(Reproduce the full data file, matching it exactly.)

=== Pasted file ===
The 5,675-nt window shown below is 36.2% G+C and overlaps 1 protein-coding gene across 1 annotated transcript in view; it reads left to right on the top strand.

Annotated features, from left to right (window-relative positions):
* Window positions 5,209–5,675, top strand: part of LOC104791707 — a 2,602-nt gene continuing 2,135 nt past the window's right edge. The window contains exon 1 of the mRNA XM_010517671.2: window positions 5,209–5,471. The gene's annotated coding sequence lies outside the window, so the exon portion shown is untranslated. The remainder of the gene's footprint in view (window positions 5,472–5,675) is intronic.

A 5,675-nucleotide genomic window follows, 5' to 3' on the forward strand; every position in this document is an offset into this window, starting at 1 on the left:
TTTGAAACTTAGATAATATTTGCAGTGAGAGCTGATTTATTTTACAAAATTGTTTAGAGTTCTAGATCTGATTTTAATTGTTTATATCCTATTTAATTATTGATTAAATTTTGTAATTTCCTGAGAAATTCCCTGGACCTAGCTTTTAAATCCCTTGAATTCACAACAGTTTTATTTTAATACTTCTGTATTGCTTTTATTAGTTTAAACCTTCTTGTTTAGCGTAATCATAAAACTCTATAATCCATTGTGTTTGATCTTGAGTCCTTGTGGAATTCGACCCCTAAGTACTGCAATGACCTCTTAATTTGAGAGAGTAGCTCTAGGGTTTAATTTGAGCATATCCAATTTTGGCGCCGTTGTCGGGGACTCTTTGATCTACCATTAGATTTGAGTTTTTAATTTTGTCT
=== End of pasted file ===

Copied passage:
The 5,675-nt window shown below is 36.2% G+C and overlaps 1 protein-coding gene across 1 annotated transcript in view; it reads left to right on the top strand.

Annotated features, from left to right (window-relative positions):
* Window positions 5,209–5,675, top strand: part of LOC104791707 — a 2,602-nt gene continuing 2,135 nt past the window's right edge. The window contains exon 1 of the mRNA XM_010517671.2: window positions 5,209–5,471. The gene's annotated coding sequence lies outside the window, so the exon portion shown is untranslated. The remainder of the gene's footprint in view (window positions 5,472–5,675) is intronic.

A 5,675-nucleotide genomic window follows, 5' to 3' on the forward strand; every position in this document is an offset into this window, starting at 1 on the left:
TTTGAAACTTAGATAATATTTGCAGTGAGAGCTGATTTATTTTACAAAATTGTTTAGAGTTCTAGATCTGATTTTAATTGTTTATATCCTATTTAATTATTGATTAAATTTTGTAATTTCCTGAGAAATTCCCTGGACCTAGCTTTTAAATCCCTTGAATTCACAACAGTTTTATTTTAATACTTCTGTATTGCTTTTATTAGTTTAAACCTTCTTGTTTAGCGTAATCATAAAACTCTATAATCCATTGTGTTTGATCTTGAGTCCTTGTGGAATTCGACCCCTAAGTACTGCAATGACCTCTTAATTTGAGAGAGTAGCTCTAGGGTTTAATTTGAGCATATCCAATTTTGGCGCCGTTGTCGGGGACTCTTTGATCTACCATTAGATTTGAGTTTTTAATTTTGTCT